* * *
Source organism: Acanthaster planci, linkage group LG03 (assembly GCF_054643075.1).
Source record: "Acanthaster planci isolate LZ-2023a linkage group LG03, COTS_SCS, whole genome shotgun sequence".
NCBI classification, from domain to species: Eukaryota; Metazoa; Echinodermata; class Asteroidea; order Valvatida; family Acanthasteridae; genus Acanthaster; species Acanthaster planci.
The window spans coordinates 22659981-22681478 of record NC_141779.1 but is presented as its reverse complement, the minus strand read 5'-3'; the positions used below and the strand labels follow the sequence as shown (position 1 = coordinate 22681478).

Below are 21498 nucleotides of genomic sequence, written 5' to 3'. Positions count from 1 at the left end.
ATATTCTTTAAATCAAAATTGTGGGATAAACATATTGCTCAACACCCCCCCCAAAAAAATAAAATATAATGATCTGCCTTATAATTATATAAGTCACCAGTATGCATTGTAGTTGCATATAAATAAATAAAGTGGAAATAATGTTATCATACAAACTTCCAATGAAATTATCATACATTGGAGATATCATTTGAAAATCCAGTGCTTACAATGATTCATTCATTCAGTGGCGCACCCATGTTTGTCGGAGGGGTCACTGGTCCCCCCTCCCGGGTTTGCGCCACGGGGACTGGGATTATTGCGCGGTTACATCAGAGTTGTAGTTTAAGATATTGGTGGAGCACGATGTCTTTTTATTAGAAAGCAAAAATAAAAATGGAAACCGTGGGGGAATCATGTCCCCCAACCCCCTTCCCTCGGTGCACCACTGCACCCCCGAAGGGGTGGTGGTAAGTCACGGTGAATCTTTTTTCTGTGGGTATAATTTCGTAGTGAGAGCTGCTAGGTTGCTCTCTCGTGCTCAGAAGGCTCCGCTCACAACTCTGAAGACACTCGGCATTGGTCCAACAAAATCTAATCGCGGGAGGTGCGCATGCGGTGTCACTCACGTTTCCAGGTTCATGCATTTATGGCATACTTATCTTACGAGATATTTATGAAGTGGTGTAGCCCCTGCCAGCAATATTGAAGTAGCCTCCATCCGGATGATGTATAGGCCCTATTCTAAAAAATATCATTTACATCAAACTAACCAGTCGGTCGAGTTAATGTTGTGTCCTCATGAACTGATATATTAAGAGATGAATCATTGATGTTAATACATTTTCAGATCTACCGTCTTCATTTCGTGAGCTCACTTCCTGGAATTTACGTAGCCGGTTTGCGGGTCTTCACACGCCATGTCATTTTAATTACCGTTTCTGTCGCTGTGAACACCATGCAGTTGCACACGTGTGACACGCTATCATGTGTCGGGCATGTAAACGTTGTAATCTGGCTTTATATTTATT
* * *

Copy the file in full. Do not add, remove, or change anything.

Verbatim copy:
Source organism: Acanthaster planci, linkage group LG03 (assembly GCF_054643075.1).
Source record: "Acanthaster planci isolate LZ-2023a linkage group LG03, COTS_SCS, whole genome shotgun sequence".
NCBI classification, from domain to species: Eukaryota; Metazoa; Echinodermata; class Asteroidea; order Valvatida; family Acanthasteridae; genus Acanthaster; species Acanthaster planci.
The window spans coordinates 22659981-22681478 of record NC_141779.1 but is presented as its reverse complement, the minus strand read 5'-3'; the positions used below and the strand labels follow the sequence as shown (position 1 = coordinate 22681478).

Below are 21498 nucleotides of genomic sequence, written 5' to 3'. Positions count from 1 at the left end.
ATATTCTTTAAATCAAAATTGTGGGATAAACATATTGCTCAACACCCCCCCCAAAAAAATAAAATATAATGATCTGCCTTATAATTATATAAGTCACCAGTATGCATTGTAGTTGCATATAAATAAATAAAGTGGAAATAATGTTATCATACAAACTTCCAATGAAATTATCATACATTGGAGATATCATTTGAAAATCCAGTGCTTACAATGATTCATTCATTCAGTGGCGCACCCATGTTTGTCGGAGGGGTCACTGGTCCCCCCTCCCGGGTTTGCGCCACGGGGACTGGGATTATTGCGCGGTTACATCAGAGTTGTAGTTTAAGATATTGGTGGAGCACGATGTCTTTTTATTAGAAAGCAAAAATAAAAATGGAAACCGTGGGGGAATCATGTCCCCCAACCCCCTTCCCTCGGTGCACCACTGCACCCCCGAAGGGGTGGTGGTAAGTCACGGTGAATCTTTTTTCTGTGGGTATAATTTCGTAGTGAGAGCTGCTAGGTTGCTCTCTCGTGCTCAGAAGGCTCCGCTCACAACTCTGAAGACACTCGGCATTGGTCCAACAAAATCTAATCGCGGGAGGTGCGCATGCGGTGTCACTCACGTTTCCAGGTTCATGCATTTATGGCATACTTATCTTACGAGATATTTATGAAGTGGTGTAGCCCCTGCCAGCAATATTGAAGTAGCCTCCATCCGGATGATGTATAGGCCCTATTCTAAAAAATATCATTTACATCAAACTAACCAGTCGGTCGAGTTAATGTTGTGTCCTCATGAACTGATATATTAAGAGATGAATCATTGATGTTAATACATTTTCAGATCTACCGTCTTCATTTCGTGAGCTCACTTCCTGGAATTTACGTAGCCGGTTTGCGGGTCTTCACACGCCATGTCATTTTAATTACCGTTTCTGTCGCTGTGAACACCATGCAGTTGCACACGTGTGACACGCTATCATGTGTCGGGCATGTAAACGTTGTAATCTGGCTTTATATTTATT